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  RAF Digby - RCAF Digby
'Icarus renatus' - Icarus reborn

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> RAF Bases

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Alma Park
Anwick
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Barkston Heath
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Blankney Hall
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Boston Wyberton Fen
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Updated: 6 Dec 12

RAF Digby was designated as RAF Scopwick before WWII but was renamed to RAF Digby in 1920 to avoid confusion with RAF Shotwick.

Opened: 28 Mar 1918 - No 59 Training Depot Station RAF

Renamed: Jul 1920 to RAF Digby

Placed in care and maintenance: Apr 1922

Reopened: 1924

Upgraded: 1935/36; 1942 - May 1945 an RCAF base.

Closed: Flying ended 1953 still an active RAF station

Airfield code :: DJ

ICAO Code ::

Airfield call sign ::

Squadrons based here:

Due to the number of formations stationed permanently or temporarily at Digby during its history these have been listed on a dedicated Digby Squadrons page.

Early Days

RAF Digby initially opened as RAF Scopwick on 28 Mar 1918 with the arrival of 3 Handley Page, three days before the formation of the RAF. It had been active since late 1917 as a satellite airfield for RNAS Cranwell. RAF Scopwick was re-named RAF Digby in Apr 1920. The tale is related that this was due to aircraft parts being lost in the system while RAF Shotwick in Flintshire having a surplus of very similar parts. RAF Scopwick became RAF Digby and RAF Shotwick became RAF Sealand.

Inter-war years

After the Great War RAF Digby specialised in flying training from 1920 - 1937, except a period of "care and maintenance" from 1922 to 1924 when the station was under "Care and Maintenance". 2 Flying Training School and 3 Flying Training School were based here. RAF Digby took on an operational role in the ramp-up to war becoming Sector Fighter Airfield of 12 Group Fighter Command 13 on Aug 1937. The first squadrons to arrive were 46 Sqn and 73 Sqn equipped with Gloster Gauntlet Mk II and Gloster Gladiator Mk I. They converted to the Hawker Hurricane MkI in Nov 1938.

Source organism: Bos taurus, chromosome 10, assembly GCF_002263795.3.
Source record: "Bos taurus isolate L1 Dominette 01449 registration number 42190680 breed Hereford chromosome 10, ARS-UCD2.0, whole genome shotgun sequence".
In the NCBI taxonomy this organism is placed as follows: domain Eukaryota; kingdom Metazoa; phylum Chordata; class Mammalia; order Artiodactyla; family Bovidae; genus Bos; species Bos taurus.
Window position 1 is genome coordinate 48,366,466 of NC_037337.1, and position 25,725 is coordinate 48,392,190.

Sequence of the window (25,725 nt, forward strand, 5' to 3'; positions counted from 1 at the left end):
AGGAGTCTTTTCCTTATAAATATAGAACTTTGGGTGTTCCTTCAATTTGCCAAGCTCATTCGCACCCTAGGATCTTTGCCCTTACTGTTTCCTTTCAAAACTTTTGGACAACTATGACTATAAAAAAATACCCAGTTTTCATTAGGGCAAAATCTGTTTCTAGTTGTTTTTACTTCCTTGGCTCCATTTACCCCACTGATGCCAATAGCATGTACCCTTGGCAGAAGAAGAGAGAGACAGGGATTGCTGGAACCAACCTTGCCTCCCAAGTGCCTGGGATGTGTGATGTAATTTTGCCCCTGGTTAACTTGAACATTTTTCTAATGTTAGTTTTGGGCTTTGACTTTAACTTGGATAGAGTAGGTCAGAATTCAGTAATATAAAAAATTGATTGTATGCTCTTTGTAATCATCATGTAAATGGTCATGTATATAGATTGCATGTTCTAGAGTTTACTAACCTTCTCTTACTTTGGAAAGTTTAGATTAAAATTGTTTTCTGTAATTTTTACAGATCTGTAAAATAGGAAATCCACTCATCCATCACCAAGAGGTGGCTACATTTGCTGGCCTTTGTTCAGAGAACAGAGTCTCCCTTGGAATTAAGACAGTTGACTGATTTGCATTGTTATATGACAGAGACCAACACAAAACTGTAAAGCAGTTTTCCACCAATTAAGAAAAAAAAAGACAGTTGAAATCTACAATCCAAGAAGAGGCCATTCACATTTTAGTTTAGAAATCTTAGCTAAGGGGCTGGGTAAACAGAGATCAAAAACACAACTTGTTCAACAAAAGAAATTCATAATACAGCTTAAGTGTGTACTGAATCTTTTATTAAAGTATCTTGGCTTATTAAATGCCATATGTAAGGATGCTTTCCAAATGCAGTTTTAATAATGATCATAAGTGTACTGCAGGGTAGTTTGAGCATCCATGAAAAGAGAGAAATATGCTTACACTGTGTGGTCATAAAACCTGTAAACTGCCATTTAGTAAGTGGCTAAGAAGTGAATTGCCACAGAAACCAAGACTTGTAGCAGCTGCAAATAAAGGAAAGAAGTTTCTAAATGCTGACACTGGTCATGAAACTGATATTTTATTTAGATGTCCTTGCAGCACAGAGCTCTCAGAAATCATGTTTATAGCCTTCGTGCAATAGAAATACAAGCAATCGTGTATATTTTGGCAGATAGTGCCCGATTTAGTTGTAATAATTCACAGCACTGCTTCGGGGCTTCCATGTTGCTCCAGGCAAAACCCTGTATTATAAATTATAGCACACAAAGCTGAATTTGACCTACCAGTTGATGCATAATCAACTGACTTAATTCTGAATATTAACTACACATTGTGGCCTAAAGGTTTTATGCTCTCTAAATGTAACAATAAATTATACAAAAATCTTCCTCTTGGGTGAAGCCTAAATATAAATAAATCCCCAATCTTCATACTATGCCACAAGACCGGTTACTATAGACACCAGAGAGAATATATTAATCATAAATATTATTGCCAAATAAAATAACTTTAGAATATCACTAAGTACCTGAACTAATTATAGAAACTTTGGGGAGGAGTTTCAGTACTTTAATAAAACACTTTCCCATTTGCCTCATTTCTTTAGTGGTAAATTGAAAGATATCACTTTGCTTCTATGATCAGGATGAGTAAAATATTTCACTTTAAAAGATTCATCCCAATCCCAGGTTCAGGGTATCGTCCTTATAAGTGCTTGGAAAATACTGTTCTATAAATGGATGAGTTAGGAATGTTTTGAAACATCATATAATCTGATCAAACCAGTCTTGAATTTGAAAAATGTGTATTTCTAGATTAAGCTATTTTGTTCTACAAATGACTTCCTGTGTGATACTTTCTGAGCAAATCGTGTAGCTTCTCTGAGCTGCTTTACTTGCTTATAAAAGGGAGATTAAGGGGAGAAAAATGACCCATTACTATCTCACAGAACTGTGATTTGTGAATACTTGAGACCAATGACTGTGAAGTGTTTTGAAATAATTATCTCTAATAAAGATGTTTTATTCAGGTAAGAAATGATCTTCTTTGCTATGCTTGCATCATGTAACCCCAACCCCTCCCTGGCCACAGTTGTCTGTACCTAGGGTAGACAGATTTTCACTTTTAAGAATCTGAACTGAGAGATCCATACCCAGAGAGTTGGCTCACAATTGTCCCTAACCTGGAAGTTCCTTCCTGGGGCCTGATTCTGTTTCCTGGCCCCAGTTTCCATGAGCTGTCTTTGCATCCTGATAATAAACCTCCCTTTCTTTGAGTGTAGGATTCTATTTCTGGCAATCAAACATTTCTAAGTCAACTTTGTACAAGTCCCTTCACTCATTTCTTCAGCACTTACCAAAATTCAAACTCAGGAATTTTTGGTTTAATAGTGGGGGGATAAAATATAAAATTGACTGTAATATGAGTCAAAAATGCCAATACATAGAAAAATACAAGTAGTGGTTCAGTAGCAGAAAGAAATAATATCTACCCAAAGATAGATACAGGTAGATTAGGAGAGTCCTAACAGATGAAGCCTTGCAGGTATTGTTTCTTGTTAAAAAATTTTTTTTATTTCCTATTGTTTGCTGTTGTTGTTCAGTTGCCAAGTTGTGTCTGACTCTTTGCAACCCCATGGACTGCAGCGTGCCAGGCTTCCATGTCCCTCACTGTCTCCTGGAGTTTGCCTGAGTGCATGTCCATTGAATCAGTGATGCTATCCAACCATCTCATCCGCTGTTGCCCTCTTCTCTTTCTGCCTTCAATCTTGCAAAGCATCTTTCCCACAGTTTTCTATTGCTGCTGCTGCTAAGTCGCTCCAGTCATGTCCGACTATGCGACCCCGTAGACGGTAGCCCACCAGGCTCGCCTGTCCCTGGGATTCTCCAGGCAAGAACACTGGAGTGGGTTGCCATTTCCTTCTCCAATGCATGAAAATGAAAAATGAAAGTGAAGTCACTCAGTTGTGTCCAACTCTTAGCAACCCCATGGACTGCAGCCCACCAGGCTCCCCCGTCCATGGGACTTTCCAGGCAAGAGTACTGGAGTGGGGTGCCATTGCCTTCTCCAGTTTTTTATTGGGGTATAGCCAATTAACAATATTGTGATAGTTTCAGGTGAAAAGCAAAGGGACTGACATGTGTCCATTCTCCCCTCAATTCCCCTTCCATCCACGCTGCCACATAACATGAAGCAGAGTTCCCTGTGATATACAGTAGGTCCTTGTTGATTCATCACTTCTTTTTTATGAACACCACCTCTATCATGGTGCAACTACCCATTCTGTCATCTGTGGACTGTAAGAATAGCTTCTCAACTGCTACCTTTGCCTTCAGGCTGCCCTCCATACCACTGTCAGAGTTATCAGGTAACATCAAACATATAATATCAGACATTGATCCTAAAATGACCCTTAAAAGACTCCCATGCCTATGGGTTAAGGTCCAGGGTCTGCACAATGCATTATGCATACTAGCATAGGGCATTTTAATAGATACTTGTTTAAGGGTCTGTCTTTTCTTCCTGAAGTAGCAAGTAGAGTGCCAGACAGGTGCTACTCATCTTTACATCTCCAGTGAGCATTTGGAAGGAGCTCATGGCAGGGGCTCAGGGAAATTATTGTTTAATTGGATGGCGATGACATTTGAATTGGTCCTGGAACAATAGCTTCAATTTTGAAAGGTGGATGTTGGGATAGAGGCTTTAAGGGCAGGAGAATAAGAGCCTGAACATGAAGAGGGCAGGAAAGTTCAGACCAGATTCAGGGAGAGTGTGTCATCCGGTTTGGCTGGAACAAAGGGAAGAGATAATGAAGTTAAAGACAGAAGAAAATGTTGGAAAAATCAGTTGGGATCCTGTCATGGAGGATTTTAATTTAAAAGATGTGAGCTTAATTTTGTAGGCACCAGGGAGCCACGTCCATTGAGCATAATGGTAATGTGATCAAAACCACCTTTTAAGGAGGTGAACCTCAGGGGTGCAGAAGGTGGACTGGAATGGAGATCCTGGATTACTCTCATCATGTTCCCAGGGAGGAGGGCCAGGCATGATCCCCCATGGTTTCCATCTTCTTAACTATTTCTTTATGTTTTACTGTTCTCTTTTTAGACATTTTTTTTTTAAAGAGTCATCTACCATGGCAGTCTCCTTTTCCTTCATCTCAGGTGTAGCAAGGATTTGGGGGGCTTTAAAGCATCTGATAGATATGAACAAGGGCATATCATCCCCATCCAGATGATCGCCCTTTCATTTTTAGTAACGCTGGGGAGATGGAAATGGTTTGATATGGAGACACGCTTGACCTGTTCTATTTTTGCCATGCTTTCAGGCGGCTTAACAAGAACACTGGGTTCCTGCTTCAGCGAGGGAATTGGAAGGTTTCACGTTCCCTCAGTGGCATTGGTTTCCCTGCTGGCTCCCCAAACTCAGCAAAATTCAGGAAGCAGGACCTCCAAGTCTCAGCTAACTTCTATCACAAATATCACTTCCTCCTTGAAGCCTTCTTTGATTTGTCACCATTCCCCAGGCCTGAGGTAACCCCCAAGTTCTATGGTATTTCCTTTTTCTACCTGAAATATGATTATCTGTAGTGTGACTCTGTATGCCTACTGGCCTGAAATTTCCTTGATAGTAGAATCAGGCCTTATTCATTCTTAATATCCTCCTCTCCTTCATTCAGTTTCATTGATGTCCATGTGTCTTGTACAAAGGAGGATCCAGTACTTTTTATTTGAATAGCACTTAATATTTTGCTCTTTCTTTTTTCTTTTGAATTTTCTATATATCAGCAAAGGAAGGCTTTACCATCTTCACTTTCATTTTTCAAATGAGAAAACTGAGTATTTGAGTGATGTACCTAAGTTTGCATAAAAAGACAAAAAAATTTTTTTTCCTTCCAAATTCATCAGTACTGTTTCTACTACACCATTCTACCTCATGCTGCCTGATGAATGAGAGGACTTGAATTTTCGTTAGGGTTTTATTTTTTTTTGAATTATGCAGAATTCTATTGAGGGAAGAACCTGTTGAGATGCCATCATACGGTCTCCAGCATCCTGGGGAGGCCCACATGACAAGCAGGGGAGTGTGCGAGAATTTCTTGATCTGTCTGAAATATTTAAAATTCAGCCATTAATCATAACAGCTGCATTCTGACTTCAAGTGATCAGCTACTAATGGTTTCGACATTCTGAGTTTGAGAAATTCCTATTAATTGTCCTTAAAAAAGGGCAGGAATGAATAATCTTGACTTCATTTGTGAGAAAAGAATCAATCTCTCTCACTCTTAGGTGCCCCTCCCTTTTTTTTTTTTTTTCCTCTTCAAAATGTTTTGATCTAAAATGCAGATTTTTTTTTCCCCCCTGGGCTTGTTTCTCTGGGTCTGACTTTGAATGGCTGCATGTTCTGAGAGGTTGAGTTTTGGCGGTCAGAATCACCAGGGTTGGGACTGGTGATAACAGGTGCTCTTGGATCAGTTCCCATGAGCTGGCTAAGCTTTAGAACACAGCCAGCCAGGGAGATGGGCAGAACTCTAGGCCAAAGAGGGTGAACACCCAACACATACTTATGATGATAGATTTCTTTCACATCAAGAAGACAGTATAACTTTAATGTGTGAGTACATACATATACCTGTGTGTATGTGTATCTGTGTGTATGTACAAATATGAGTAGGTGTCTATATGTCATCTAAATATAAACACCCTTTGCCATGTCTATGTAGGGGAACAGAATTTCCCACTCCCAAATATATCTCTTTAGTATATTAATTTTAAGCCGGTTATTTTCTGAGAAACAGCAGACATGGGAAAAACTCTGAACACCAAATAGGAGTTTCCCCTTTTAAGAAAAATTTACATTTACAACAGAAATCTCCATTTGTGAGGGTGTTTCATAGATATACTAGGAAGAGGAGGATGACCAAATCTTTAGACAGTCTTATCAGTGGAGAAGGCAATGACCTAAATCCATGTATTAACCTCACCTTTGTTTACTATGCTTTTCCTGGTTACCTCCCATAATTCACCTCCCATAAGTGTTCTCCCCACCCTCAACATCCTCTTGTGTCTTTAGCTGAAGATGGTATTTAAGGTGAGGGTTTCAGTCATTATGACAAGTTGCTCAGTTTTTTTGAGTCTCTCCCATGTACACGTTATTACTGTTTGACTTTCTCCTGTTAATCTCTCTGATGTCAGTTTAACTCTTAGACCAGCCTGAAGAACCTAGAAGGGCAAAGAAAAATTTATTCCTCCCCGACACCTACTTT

The station's motto Icarus Renatus means Icarus Reborne and relates to the period when the station was under 'care and maintenance' and then re-activated. The badge depicts a white crane superimposed over a maple leaf which alludes to the Canadian era during World War II.

World War II

The first operational war sortie scrambled at 2134 hrs on 3 Sep 1939, only 34 minutes after Digby was ordered by 12 Group to take on the responsibility for defending its sector area. After war broke Digby was augmented by a third Hurricane squadron, 504 Squadron Royal Auxiliary Air Force. Later, Digby day and night fighters operated from RAF Wellingore and RAF Coleby Grange satellite airfields. The Digby fighter sector stretched from the Midlands to beyond the coast and operations were generally mounted by 2 day fighter sqns and a night fighter sqn co-ordinated by a fighter controller. 73 Sqn was virtually wiped out during the evacuation from Saint Nazaire on 17 Jun 1940 aboard HMS Lancastria.

RAF Digby was a very Canadian station. The first RCAF squadron arrived in Dec 1940, 112 later 402 Winnipeg Squadron RCAF. In Sep 1942 RAF Digby became Royal Canadian Air Force Station Digby to reflect the special nature of units based there. The station also had an RCAF Group Captain Ernie McNab as station commander. Throughout the remainder of the war 13 RCAF Squadrons would operate from Digby and its satellites at RAF Coleby Grange and RAF Wellingore. 402 Sqn and 416 Sqn formed Digby Wing in 1943 and Feb 1944 saw 144 Wing formed at RCAF Digby from 441 Sqn, 442 Sqn and 443 Sqn. It was commanded by Wg Cdr J E "Johnnie" Johnson, the highest scoring RAF ace of the war.

Digby was protected by two Q site decoy airfields at Ruskington (Anwick) and Dorrington.

Cold War and beyond

After the war the station became a training unit and part of the RAF College Cranwell, with its Station Commanders also serving as Assistant Commandants with flying training (19 Flying Training and No 1 and 2 Initial Training Schools) up to 1953 before beginning its specialistion in the signals role. In 1955 399 Signals Unit arrived, to be joined by 591 Signals Unit and the Aerial Erectors School. 399 SU became the Joint Service Signals Unit on 15 Sep 1998

Lima Sector Ops Room, Fighter Command
(RAF Digby Station Museum)

Digby sector ops room has been restored to its wartime state and is open to visitors. See the RAF Digby memorials pages for further details.

Peggy Balfour and Geraldine Poulton served at Digby in 1940 and 1944 as a plotter in the Sector Ops Room. An extract from their narratives and diary are reproduced on the site.

Scopwick War Graves

Situated in Vicarage Lane Scopwick - more information about the individuals buried here is on the separate War Graves page.

 

location of RAF Digbyin relation to Lincolnshire - click here for full-size map showing all station locations

Digby Squadrons

Blankney

Ashby de la Launde

Scopwick War Graves

Sector Ops Room Museum

Digby crashes

Digby Oral Histories:


Digby - A History
" A history 1917 - 1978"
Foreword
Introduction
1917
1918
Inter-War Years
1919
1920
1922-23
1924
1925
1926

1927-1929
1930-1932
1933
1934-1936
1937
1938
World War II

1939
1939-1940
1941
Jan - Aug 1942
Sep 1942 - 1944
1945
Return to Training
1945 - Jan 1948
Feb - Mar 1948
Mar 1948 - 1953
A cadet remembers
The Signals Era
Jan 1955 - Dec 1961
Dec 1963 - 1978
Curent Day

1955 - the Signals Era


Digby Ops Room Museum
A brief history on Airops website

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